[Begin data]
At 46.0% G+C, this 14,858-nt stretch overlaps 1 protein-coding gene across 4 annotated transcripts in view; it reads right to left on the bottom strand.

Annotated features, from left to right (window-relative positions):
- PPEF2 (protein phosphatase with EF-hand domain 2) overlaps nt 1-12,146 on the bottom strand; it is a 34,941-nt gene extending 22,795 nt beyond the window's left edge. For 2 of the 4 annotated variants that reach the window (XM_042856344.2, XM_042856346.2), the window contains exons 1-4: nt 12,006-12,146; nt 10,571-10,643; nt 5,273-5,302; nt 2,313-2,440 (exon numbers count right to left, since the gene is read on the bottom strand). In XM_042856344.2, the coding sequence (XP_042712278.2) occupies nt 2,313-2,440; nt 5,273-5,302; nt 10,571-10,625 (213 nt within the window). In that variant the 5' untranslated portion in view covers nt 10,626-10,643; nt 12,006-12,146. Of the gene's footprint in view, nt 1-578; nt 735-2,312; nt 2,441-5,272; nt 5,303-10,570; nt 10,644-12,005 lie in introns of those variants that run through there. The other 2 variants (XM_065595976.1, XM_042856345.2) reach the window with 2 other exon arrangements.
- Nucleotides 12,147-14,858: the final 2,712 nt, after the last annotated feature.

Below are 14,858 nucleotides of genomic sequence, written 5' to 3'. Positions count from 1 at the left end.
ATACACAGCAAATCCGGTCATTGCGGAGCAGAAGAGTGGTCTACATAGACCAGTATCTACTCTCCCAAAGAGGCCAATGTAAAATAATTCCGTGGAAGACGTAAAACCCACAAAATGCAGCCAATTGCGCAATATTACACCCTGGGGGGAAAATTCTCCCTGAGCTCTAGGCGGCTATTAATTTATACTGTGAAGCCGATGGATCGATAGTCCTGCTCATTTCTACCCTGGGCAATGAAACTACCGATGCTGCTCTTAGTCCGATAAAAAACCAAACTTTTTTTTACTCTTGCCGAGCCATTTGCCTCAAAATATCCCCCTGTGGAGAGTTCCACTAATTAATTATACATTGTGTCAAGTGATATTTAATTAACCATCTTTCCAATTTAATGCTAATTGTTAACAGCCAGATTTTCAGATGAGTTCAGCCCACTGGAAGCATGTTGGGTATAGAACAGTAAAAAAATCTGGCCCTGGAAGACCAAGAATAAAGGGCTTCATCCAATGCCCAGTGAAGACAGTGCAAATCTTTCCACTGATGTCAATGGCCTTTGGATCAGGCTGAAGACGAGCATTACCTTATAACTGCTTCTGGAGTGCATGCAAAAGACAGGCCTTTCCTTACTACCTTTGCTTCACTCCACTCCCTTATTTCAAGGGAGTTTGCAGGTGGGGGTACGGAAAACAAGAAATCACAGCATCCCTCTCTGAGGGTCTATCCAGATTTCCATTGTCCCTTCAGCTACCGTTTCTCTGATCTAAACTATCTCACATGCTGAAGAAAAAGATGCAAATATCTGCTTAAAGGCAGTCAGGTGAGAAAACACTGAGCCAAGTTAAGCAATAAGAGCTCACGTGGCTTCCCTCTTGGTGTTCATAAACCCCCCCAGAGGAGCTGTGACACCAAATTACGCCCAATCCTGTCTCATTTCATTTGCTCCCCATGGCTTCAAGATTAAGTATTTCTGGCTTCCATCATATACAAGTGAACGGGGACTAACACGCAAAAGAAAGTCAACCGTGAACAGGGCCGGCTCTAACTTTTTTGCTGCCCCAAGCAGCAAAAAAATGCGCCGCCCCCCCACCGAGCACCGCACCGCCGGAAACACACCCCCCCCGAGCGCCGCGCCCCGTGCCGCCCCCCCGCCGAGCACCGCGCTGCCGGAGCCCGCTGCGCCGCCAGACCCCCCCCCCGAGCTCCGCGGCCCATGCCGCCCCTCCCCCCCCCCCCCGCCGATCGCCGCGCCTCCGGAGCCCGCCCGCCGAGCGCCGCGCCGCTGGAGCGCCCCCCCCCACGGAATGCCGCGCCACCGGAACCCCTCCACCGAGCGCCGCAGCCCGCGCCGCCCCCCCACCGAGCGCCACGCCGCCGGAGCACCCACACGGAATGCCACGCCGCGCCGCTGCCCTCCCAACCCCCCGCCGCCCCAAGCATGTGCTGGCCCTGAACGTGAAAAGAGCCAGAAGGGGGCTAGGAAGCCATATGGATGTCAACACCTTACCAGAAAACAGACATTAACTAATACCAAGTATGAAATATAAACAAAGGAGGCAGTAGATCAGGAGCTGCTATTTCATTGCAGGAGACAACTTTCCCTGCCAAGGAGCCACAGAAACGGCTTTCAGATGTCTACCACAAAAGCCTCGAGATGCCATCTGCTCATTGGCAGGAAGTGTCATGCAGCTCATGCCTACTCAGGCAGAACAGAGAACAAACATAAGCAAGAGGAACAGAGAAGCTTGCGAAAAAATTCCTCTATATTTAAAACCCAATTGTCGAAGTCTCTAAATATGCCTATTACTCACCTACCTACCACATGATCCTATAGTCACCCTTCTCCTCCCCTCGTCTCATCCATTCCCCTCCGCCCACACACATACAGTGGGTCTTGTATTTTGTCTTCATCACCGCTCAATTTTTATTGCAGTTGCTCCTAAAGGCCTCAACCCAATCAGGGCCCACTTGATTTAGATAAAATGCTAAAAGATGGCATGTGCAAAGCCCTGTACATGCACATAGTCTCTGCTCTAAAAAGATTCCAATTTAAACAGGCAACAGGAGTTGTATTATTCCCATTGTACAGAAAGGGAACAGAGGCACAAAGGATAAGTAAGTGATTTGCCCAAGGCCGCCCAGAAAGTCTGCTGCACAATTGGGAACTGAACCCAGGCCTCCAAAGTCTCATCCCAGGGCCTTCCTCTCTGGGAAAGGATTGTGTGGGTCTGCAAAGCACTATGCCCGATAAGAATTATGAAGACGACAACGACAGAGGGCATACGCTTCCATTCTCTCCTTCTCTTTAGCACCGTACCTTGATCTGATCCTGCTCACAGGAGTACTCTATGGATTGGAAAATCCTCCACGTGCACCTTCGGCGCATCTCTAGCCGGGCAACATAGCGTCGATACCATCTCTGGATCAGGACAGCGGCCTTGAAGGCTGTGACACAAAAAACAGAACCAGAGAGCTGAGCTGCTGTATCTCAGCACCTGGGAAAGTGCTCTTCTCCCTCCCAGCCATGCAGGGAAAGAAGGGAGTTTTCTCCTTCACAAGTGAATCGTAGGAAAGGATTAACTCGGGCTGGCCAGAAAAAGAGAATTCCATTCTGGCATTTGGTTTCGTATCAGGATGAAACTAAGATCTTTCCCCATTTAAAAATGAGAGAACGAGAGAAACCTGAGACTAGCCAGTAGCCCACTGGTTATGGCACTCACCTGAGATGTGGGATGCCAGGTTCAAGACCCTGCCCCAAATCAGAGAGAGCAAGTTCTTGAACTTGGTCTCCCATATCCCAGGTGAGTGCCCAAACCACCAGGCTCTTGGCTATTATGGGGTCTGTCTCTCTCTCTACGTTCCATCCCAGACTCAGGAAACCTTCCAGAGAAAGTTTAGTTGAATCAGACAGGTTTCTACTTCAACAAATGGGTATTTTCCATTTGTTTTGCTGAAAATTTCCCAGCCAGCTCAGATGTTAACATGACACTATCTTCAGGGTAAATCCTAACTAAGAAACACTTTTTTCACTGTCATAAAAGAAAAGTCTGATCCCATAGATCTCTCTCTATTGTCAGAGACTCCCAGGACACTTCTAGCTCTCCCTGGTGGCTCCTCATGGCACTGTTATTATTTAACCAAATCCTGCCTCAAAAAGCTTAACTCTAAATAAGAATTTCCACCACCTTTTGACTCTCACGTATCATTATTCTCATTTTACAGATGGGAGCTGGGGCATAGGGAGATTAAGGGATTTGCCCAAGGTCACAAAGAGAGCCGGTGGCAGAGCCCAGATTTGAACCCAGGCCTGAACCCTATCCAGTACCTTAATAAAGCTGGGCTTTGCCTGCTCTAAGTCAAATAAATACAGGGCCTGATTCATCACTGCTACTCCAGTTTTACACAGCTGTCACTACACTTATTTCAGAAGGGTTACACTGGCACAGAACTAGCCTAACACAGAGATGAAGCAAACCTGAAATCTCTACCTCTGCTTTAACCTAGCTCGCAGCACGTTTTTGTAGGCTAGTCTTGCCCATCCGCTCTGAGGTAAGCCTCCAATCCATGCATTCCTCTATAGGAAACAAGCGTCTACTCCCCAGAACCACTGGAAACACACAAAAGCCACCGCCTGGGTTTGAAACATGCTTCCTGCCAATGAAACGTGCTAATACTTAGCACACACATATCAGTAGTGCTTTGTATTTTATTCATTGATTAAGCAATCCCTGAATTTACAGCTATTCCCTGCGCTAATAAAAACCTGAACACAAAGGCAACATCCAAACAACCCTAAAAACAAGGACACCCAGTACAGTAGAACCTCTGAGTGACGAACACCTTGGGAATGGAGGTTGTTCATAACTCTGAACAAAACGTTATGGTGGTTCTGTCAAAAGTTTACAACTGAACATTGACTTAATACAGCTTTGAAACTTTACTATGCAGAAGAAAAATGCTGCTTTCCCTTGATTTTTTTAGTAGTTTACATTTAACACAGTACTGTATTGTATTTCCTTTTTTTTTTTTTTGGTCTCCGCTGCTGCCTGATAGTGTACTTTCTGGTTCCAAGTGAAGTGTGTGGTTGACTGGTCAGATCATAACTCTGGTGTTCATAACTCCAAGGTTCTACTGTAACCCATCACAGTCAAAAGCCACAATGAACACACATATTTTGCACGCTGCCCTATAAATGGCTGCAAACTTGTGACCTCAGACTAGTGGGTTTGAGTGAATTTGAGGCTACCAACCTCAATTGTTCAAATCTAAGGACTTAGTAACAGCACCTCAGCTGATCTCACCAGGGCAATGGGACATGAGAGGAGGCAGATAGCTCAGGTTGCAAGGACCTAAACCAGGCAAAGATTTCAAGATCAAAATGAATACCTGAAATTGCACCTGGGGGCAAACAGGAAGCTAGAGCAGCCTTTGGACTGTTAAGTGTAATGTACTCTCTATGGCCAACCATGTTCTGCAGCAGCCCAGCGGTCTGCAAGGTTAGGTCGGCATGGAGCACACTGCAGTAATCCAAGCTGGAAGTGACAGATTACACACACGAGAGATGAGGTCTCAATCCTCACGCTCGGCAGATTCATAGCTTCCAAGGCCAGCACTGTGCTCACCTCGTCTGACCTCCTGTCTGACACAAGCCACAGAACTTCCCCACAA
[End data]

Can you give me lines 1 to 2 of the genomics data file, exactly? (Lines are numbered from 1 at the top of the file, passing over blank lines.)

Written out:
At 46.0% G+C, this 14,858-nt stretch overlaps 1 protein-coding gene across 4 annotated transcripts in view; it reads right to left on the bottom strand.

Annotated features, from left to right (window-relative positions):